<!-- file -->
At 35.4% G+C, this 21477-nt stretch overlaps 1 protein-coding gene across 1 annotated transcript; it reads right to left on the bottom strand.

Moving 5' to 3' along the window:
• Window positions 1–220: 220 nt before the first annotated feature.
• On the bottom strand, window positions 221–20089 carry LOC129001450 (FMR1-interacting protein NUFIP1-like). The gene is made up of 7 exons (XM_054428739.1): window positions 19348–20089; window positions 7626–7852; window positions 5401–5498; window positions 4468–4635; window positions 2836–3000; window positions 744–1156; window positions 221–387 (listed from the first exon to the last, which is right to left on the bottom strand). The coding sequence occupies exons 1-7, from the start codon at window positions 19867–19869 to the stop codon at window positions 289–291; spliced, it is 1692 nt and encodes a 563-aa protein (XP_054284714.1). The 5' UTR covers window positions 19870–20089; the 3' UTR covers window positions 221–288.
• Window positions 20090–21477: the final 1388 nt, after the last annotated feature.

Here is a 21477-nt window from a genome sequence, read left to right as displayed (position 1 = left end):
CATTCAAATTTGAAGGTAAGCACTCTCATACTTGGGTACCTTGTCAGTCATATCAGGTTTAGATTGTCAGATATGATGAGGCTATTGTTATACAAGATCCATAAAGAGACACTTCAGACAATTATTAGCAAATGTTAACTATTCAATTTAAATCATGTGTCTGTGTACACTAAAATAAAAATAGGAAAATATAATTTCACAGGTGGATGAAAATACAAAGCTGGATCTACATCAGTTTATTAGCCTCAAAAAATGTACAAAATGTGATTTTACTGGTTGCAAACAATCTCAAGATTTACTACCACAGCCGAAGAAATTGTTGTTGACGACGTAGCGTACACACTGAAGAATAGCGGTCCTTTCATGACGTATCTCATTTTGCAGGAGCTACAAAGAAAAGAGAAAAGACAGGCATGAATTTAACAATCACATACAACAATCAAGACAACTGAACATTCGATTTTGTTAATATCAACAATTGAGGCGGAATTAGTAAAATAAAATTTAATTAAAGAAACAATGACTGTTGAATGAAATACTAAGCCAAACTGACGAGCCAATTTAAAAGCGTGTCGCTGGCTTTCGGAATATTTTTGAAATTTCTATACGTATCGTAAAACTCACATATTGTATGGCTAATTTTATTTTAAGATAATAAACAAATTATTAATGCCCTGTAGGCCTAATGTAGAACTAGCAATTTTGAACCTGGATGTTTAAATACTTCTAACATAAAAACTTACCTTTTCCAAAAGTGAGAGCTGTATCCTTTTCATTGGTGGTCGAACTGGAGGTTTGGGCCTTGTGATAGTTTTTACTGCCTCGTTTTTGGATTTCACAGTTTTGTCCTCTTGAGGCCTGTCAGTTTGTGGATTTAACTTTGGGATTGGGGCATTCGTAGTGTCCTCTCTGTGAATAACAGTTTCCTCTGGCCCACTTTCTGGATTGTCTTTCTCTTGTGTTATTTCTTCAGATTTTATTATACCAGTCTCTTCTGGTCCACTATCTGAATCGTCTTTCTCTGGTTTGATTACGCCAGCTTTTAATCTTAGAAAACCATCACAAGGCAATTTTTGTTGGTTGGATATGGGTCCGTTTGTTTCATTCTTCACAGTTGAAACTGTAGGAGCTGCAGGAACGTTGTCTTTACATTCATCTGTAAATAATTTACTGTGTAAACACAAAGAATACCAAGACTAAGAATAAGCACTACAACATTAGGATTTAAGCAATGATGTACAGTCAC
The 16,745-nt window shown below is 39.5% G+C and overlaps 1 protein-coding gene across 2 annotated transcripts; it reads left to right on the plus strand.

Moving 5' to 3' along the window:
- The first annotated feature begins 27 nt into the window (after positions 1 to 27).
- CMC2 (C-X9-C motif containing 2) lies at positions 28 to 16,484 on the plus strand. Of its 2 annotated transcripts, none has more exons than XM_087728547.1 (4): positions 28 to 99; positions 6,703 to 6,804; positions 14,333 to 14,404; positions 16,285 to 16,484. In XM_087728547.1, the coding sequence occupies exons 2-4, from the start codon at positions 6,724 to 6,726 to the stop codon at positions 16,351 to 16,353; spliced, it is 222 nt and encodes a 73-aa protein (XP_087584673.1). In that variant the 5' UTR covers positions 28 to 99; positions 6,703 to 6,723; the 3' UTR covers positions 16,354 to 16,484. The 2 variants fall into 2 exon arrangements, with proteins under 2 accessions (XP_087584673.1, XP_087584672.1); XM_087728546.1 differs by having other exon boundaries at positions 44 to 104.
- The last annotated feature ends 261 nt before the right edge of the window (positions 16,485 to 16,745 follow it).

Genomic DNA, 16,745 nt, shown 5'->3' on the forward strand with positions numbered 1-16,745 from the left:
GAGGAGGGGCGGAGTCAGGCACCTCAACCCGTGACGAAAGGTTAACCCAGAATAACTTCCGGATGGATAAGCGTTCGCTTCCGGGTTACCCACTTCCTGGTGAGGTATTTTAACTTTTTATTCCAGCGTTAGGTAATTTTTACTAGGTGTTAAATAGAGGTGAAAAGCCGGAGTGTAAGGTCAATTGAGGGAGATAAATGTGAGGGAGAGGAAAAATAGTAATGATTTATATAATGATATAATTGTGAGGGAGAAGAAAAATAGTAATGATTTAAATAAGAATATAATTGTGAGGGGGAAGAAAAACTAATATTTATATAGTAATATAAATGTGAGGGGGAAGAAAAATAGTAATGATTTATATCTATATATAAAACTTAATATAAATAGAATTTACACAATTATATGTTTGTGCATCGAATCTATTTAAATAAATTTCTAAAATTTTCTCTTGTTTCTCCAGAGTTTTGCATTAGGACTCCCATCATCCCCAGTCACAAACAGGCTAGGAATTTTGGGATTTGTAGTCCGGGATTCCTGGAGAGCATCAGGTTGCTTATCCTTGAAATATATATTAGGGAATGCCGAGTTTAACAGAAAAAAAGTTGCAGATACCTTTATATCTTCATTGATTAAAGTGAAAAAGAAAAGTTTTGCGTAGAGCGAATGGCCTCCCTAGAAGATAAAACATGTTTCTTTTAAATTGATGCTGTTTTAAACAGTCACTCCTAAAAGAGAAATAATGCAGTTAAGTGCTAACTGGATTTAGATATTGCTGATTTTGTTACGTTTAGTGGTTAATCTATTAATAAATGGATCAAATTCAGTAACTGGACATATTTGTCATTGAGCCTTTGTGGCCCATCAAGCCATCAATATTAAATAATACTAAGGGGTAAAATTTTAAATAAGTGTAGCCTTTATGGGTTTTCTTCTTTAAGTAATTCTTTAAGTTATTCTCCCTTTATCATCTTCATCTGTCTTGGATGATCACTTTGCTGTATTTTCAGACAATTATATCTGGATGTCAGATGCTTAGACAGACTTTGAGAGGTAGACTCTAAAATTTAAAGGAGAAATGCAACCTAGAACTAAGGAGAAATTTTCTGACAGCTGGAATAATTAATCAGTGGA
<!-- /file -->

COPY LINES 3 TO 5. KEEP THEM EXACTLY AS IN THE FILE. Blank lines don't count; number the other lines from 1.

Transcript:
• Window positions 1–220: 220 nt before the first annotated feature.
• On the bottom strand, window positions 221–20089 carry LOC129001450 (FMR1-interacting protein NUFIP1-like). The gene is made up of 7 exons (XM_054428739.1): window positions 19348–20089; window positions 7626–7852; window positions 5401–5498; window positions 4468–4635; window positions 2836–3000; window positions 744–1156; window positions 221–387 (listed from the first exon to the last, which is right to left on the bottom strand). The coding sequence occupies exons 1-7, from the start codon at window positions 19867–19869 to the stop codon at window positions 289–291; spliced, it is 1692 nt and encodes a 563-aa protein (XP_054284714.1). The 5' UTR covers window positions 19870–20089; the 3' UTR covers window positions 221–288.
• Window positions 20090–21477: the final 1388 nt, after the last annotated feature.